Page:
Can You Resist the Cookie Pusher?
More Diet DangersDiet Danger: Freaky Friday
You've had a brilliant week and need to celebrate. Or you've had a lousy week and need to forget. Maybe your office celebrates every Friday with pizza, or your family kicks back with a feast from the local Chinese takeout. You know your diet is on the line, so you cross your fingers and hope for the best.
Solution: Don't hope; plan ahead. A healthy Friday will set you up to stick to your goals all weekend long. At work make judicious use of low-calorie snacks so you're not starving when the treats show up. Decide to have half a slice of pizza, and follow with a stick of gum so you won't be tempted to eat more. At home be the one who orders takeout and include something diet-worthy (steamed shrimp, not chow fun).Diet Danger: The No-Dinner Dinner
You get home, exhausted and starving. You grab two chicken nuggets from your kids' plates, dragging them through ketchup as you go. Because you don't feel like cooking you decide to just have a bowl of nutritious cereal with some skim milk. So you do. And then you have another -- it's healthy, after all -- and maybe just one more shake of cereal to use up the milk. You get changed and settle in to watch some TV but you're still hungry because you haven't had a real meal. So you have a couple of sticks of string cheese and a few crackers -- and since you haven't really had a meal you treat yourself to three chocolate-chip cookies. From the time you got home till the time you fall into bed you've managed to consume a whole day's worth of calories.
Solution: As your mother probably told you, eat dinner like a normal person. Don't rush right into the kitchen and grab the first thing you see. Change out of your day clothes. Wash your face and hands. These simple acts create a transition that sets the stage for a real dinner. Stock the refrigerator with healthy foods you can prepare fast, such as prewashed veggies and boneless chicken breasts. For evenings when you really don't feel like cooking, stock up on healthy frozen dinners. One big benefit of a frozen dinner: no second helpings. Portioned foods also demonstrate what meals of 300 or 350 calories really look like and how you should feel after a meal: not stuffed, just pleasantly satisfied.Diet Danger: Poppables, Pickables, and Dippable
You buy the gargantuan bag of chips at the warehouse store, overcome by the size of the bargain. Or a seemingly bottomless assortment is being presented to you at a party, along with other foods -- hummus, olives, dips -- that are way too easy to mindlessly pop in your mouth. So you do, again and again.
Solution: If you must eat chips, opt for single-serving bags of soy crisps. Keep other "finite" snacks on hand, such as whole fruits and individual yogurts. You can mix cereal into the yogurt, but if having cereal in the house is a temptation to eat it out of the box, avoid it. When you're at parties, make sure you're always holding a glass (seltzer, spritzer, light beer) and have two fiber crackers and a 20-ounce bottle of water before you go so that you won't be as hungry. If you know you'll be eating dinner later, fill one small plate or napkin with nibbles and stop there. If the food will be your dinner, limit yourself to three to four plates from the buffet. In either case, find the low-cal choices, such as vegetables, shrimp, sushi, or chicken skewers.Diet Danger: Fattening Friends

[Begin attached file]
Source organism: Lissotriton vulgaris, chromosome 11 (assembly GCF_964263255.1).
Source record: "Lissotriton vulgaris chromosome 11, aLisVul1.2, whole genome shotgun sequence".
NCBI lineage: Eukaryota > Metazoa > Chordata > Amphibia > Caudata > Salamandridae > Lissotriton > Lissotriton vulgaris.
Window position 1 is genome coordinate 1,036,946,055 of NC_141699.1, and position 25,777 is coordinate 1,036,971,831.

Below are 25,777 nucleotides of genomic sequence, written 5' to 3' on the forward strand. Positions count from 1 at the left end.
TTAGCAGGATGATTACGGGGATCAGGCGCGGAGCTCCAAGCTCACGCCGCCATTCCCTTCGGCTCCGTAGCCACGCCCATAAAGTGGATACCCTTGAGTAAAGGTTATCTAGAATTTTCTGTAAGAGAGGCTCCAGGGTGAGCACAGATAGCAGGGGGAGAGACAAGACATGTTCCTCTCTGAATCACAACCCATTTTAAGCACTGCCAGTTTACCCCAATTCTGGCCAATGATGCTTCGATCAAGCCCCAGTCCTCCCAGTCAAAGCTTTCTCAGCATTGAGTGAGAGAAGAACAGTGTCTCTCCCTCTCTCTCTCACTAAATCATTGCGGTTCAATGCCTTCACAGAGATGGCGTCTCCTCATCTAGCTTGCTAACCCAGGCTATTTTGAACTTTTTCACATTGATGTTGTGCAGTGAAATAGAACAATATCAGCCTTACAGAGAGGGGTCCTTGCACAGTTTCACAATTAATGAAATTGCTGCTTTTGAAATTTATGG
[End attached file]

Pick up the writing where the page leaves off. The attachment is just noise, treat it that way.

You've been friends since forever and are really fond of each other. But this friend eats too much -- and too many of the wrong foods -- and when you're with her, so do you. Maybe you and she have gotten into the habit of doing things together that involve food. And maybe she's reluctant to change because she's overweight herself and she subconsciously doesn't want your diet to succeed.
Solution: You can't afford doughnut marathons. Tell her you're dieting and choose eateries with healthy options -- or meet for a movie or something else not involving food. If she's a real friend, she'll respect your choices.Limit Diet Soda
In an effort to lose weight, it's natural to turn to diet soda. One study found that diet drinks, which contain sodium, caffeine, and artificial sweetener, were associated with increased weight gain, although it was unclear if the negative effects were the result of the soda itself or some associated behavior (for example, they make people feel freer to eat more). This supports a pattern I've noticed in diet soda drinkers who have difficulty losing weight despite a low-calorie diet. When they switch to water, they seem to drop pounds faster. If you really want a diet soda, have one only after you reach your water intake goal (64 ounces). After that much water you may find you're no longer interested.
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